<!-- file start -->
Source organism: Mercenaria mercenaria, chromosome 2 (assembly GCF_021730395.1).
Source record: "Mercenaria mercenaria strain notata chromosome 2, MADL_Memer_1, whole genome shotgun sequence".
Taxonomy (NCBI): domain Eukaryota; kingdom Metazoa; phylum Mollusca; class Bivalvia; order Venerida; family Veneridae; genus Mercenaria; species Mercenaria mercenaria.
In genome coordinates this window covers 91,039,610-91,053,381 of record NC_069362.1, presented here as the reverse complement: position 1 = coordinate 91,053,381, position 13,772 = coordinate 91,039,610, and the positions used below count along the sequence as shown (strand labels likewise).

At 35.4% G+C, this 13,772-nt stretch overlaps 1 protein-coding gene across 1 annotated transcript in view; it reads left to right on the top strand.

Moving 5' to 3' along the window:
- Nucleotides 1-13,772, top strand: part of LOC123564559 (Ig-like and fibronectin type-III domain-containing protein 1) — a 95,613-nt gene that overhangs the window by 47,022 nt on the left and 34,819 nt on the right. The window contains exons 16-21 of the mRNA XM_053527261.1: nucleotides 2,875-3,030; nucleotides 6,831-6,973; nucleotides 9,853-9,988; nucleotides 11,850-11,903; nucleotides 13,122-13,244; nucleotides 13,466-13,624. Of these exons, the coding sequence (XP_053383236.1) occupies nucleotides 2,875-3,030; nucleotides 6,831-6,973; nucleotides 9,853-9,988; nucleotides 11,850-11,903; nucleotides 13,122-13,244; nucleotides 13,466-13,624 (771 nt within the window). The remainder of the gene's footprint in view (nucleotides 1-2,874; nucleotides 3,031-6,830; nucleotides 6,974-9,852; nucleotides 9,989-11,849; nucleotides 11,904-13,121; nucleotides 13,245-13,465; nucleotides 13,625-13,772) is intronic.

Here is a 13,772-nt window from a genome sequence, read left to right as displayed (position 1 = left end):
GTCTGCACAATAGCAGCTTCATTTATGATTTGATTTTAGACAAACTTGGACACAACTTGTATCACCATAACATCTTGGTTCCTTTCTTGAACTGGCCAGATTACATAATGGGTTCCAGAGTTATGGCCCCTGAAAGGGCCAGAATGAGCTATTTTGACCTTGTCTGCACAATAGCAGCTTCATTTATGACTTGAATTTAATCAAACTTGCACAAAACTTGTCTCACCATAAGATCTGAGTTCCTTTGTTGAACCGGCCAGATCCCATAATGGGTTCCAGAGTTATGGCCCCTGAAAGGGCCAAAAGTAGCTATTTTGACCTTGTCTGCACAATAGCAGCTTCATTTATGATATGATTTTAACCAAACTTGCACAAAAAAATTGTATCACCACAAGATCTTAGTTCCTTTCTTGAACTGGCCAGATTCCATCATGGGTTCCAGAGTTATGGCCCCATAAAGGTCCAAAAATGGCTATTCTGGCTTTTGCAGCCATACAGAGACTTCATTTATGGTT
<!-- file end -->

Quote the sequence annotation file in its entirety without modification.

Source organism: Mercenaria mercenaria, chromosome 2 (assembly GCF_021730395.1).
Source record: "Mercenaria mercenaria strain notata chromosome 2, MADL_Memer_1, whole genome shotgun sequence".
Taxonomy (NCBI): domain Eukaryota; kingdom Metazoa; phylum Mollusca; class Bivalvia; order Venerida; family Veneridae; genus Mercenaria; species Mercenaria mercenaria.
In genome coordinates this window covers 91,039,610-91,053,381 of record NC_069362.1, presented here as the reverse complement: position 1 = coordinate 91,053,381, position 13,772 = coordinate 91,039,610, and the positions used below count along the sequence as shown (strand labels likewise).

At 35.4% G+C, this 13,772-nt stretch overlaps 1 protein-coding gene across 1 annotated transcript in view; it reads left to right on the top strand.

Moving 5' to 3' along the window:
- Nucleotides 1-13,772, top strand: part of LOC123564559 (Ig-like and fibronectin type-III domain-containing protein 1) — a 95,613-nt gene that overhangs the window by 47,022 nt on the left and 34,819 nt on the right. The window contains exons 16-21 of the mRNA XM_053527261.1: nucleotides 2,875-3,030; nucleotides 6,831-6,973; nucleotides 9,853-9,988; nucleotides 11,850-11,903; nucleotides 13,122-13,244; nucleotides 13,466-13,624. Of these exons, the coding sequence (XP_053383236.1) occupies nucleotides 2,875-3,030; nucleotides 6,831-6,973; nucleotides 9,853-9,988; nucleotides 11,850-11,903; nucleotides 13,122-13,244; nucleotides 13,466-13,624 (771 nt within the window). The remainder of the gene's footprint in view (nucleotides 1-2,874; nucleotides 3,031-6,830; nucleotides 6,974-9,852; nucleotides 9,989-11,849; nucleotides 11,904-13,121; nucleotides 13,245-13,465; nucleotides 13,625-13,772) is intronic.

Here is a 13,772-nt window from a genome sequence, read left to right as displayed (position 1 = left end):
GTCTGCACAATAGCAGCTTCATTTATGATTTGATTTTAGACAAACTTGGACACAACTTGTATCACCATAACATCTTGGTTCCTTTCTTGAACTGGCCAGATTACATAATGGGTTCCAGAGTTATGGCCCCTGAAAGGGCCAGAATGAGCTATTTTGACCTTGTCTGCACAATAGCAGCTTCATTTATGACTTGAATTTAATCAAACTTGCACAAAACTTGTCTCACCATAAGATCTGAGTTCCTTTGTTGAACCGGCCAGATCCCATAATGGGTTCCAGAGTTATGGCCCCTGAAAGGGCCAAAAGTAGCTATTTTGACCTTGTCTGCACAATAGCAGCTTCATTTATGATATGATTTTAACCAAACTTGCACAAAAAAATTGTATCACCACAAGATCTTAGTTCCTTTCTTGAACTGGCCAGATTCCATCATGGGTTCCAGAGTTATGGCCCCATAAAGGTCCAAAAATGGCTATTCTGGCTTTTGCAGCCATACAGAGACTTCATTTATGGTT